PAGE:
Keystone XL is dead. Everyone knows that. Nothing can force the Biden administration to reissue the construction permit. The fight is now over any compensation owed to owner TC Energy Corp. by the U.S. government.
Even though it was endorsed by the Canadian government and even though Alberta invested up to $1.5-billion in the venture, Keystone is a private-sector project. Claims for compensation will be up to the company to advance, either in U.S. courts or before a North American free-trade agreement panel. The company said it is considering its options.
In the meantime, Alberta Premier Jason Kenney has demanded Canada apply “sanctions” in retaliation for the project’s cancellation. Saskatchewan counterpart Scott Moe echoed this, saying, “sanctions are always on the table” in dealing with the United States. Whatever the premiers might say, retaliation by Canada will never happen.
We’ve just come through a trade war with the Trump administration, where Canada had been on the receiving end of former president Donald Trump’s unilateral tariffs on Canadian steel and aluminum, with threats to impose more on other Canadian imports. At the outset of what is seen to be a productive and respectful bilateral relationship with the new Biden administration, sabre rattling is not helpful.
Recognizing Western Canada’s anger over Keystone, can it possibly be in Canada’s interest to resort to the same unilateralism that we condemned the Trump team for? If we did go that route, the U.S. would simply respond in kind, a battle Canada could never win.
Leaving aside domestic Canadian politicking, there are points about sanctions that need clarification. Yes, international law allows countries to apply these in certain cases, such as when the United Nations Security Council orders them or when there have been human-rights abuses abroad or other threats to international peace and security. Canada has applied such trade sanctions against Myanmar, Russia, Iran, North Korea, Syria and others.
In the international trade arena, we don’t speak of sanctions. The proper term is “countermeasures,” basically tariff surcharges aimed at restoring the economic balance where trade agreements have been breached. Thus in 2018, Canada applied tariff surcharges as countermeasures on U.S. steel and aluminum in response to Mr. Trump’s unilateral national security tariffs on Canadian imports, in breach of U.S. obligations under NAFTA (in force at the time) and under the WTO Agreement. But what are the breaches of international law in President Joe Biden’s cancellation of the Keystone XL permit? Let’s look at this.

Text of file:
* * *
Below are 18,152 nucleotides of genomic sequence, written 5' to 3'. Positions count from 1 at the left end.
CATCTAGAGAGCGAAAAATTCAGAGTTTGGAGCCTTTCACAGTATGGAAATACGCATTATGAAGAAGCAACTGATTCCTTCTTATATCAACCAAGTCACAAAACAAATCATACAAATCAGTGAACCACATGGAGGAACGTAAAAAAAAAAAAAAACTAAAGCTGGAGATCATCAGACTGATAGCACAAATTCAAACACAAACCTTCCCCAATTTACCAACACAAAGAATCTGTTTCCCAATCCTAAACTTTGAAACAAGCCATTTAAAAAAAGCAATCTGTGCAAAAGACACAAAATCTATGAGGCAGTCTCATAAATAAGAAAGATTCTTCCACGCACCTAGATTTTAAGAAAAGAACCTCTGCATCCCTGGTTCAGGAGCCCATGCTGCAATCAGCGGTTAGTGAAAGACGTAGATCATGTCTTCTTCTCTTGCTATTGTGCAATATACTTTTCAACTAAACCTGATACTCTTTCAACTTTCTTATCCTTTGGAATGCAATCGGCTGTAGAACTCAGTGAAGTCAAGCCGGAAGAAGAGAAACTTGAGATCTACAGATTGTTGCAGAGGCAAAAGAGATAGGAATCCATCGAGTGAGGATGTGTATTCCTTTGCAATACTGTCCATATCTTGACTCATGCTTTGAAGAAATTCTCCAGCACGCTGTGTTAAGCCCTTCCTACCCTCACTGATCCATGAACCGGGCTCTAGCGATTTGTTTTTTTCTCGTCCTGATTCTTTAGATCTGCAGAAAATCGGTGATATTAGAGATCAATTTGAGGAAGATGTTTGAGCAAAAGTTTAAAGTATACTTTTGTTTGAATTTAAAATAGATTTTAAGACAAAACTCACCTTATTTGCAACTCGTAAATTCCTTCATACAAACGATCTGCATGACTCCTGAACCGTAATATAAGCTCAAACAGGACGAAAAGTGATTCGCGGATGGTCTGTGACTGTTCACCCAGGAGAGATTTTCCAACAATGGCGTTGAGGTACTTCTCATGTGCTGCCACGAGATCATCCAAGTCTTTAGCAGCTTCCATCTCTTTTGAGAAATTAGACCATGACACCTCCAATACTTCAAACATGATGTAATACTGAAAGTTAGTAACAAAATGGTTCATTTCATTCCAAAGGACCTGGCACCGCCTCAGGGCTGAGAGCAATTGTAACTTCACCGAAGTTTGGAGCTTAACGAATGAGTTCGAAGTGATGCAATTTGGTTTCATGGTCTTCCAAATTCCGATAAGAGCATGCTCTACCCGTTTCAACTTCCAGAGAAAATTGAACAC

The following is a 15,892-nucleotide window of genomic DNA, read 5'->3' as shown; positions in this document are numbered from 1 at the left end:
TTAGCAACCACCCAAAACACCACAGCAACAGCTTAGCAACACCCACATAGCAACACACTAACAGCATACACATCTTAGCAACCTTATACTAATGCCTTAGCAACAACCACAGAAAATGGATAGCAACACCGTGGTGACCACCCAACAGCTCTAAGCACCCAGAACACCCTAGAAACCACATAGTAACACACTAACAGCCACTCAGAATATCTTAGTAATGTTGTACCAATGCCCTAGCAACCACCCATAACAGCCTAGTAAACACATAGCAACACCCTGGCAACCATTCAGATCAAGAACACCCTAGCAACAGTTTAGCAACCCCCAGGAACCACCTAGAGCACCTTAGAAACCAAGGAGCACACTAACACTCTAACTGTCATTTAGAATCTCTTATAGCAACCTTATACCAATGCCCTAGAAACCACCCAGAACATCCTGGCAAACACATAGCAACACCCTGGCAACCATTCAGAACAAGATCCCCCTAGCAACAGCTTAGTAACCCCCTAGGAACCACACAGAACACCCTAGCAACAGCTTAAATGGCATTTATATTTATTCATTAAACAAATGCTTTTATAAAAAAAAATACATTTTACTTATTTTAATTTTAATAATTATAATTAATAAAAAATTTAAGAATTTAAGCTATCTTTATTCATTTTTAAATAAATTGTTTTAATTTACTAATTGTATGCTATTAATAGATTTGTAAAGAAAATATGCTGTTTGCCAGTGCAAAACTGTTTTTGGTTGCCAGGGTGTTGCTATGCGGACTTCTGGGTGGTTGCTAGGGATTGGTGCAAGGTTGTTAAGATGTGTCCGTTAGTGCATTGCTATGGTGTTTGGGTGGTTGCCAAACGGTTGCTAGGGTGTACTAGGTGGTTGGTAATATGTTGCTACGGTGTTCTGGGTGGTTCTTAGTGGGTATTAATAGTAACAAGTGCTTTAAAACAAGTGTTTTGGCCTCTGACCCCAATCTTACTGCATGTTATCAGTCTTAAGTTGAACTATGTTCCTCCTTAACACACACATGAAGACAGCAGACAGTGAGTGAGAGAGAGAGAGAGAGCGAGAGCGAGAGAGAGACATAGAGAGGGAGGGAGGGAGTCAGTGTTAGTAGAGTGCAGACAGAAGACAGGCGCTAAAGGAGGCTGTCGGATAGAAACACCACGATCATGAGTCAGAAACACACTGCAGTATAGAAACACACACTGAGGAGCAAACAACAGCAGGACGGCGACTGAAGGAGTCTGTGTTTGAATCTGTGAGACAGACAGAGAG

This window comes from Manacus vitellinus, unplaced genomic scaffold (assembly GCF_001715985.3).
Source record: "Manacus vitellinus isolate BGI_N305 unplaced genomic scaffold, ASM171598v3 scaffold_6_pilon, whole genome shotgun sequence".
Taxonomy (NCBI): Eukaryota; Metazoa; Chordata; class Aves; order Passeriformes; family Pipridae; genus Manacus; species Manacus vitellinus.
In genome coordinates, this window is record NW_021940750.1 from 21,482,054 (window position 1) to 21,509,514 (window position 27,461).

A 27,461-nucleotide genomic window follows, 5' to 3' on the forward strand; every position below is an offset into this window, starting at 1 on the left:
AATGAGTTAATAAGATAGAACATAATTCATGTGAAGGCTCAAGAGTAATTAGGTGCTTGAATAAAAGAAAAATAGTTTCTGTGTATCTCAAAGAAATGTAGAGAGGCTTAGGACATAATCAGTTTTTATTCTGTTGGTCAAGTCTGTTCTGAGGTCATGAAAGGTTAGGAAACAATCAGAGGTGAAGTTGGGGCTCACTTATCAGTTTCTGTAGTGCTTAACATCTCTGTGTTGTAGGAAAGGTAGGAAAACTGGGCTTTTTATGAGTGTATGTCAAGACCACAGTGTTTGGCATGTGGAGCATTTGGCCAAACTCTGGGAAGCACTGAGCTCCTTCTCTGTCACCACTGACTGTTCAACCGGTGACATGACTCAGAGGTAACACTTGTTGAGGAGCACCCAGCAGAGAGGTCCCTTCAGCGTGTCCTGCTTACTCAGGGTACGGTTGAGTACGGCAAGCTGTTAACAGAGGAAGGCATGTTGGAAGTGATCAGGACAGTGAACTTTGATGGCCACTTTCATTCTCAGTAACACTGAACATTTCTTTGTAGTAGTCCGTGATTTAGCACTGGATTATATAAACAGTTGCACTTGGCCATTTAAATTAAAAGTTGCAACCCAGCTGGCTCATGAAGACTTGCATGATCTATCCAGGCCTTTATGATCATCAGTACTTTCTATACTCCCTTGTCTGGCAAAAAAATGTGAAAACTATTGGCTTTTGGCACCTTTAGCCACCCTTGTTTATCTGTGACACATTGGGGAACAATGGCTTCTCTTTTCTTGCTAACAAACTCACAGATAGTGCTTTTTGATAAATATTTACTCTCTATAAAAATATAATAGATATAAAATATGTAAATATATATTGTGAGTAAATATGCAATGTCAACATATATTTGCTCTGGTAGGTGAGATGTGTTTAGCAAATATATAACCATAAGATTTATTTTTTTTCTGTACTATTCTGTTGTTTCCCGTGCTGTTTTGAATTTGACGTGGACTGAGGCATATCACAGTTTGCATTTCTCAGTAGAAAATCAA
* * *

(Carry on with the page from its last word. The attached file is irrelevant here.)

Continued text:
The U.S. is bound under NAFTA to guarantee Canadian investors and their investments both non-discriminatory treatment as well as “fair and equitable” treatment in accordance with international law norms. Even if these rules are subject to some important qualifications, including the right of the U.S. to enact legitimate environmental protection measures, the cancellation of the Keystone XL permit could be seen as both unfair and arbitrary, at least before TC Energy and Alberta were given the opportunity to make their case. But that requires adjudication by an independent NAFTA panel.
Both TC Energy and the province have the right to have such a panel by filing an investor claim against the U.S. government. While these are being phased out under NAFTA’s replacement, the United States-Mexico-Canada Agreement, there is a three-year period during which NAFTA actions can still be brought. TC Energy had filed such a claim in 2016 after the Obama administration refused the permit, withdrawing its case in 2017 when Mr. Trump reversed the Obama government’s decision. Mr. Biden’s decision puts the situation back to where it was in 2016.
In a letter to Prime Minister Justin Trudeau last week, Mr. Kenney says, “At the very least, I call upon the government of Canada to press the U.S. administration to compensate TC Energy, and the government of Alberta, for billions of dollars of costs incurred in the construction of Keystone XL to date.
“For the United States to retroactively cancel the permit, on the basis of which investment decisions were made, is a clear violation of the investor-protection provisions of the North American free-trade agreement.”
Those arguments have some merit. But whether the Biden administration has violated NAFTA, and whether and how much compensation may be required, has to be adjudicated by a dispute settlement panel. And as noted above, and implicit in Mr. Kenney’s letter, these panels can award compensation but have no authority to order the U.S. government to issue the Keystone permit. Because these are private-sector claims, moreover, it is doubtful that anything in NAFTA would allow the Canadian government to retaliate against the United States, whatever the panel’s decision might be.
NAFTA investor cases are long and arduous. History shows they can take five years or more to reach a final conclusion. An example is one involving the cancellation of a permit for a U.S. company to build a quarry in Nova Scotia. The American investor filed its claim in 2008. The final award – which gave the investor $7-million versus $400-million claimed – was not handed down until 2019.
Any NAFTA arbitration claim over Keystone would likewise take years of hard-fought litigation to get to a final decision. It can be expected that the almost unlimited legal resources of the U.S. government would be brought to bear in defending the case.
Unlike others that have been relatively confined in scope, a Keystone claim goes to the very root of the climate change policies of the Biden administration. While that doesn’t gainsay the merits of the investors’ arguments in Keystone, these are factors that will have to be weighed by TC Energy’s board of directors in deciding how to proceed.
Lawrence Herman, a former Canadian diplomat, is counsel at Herman & Associates and senior fellow of the C.D. Howe Institute in Toronto.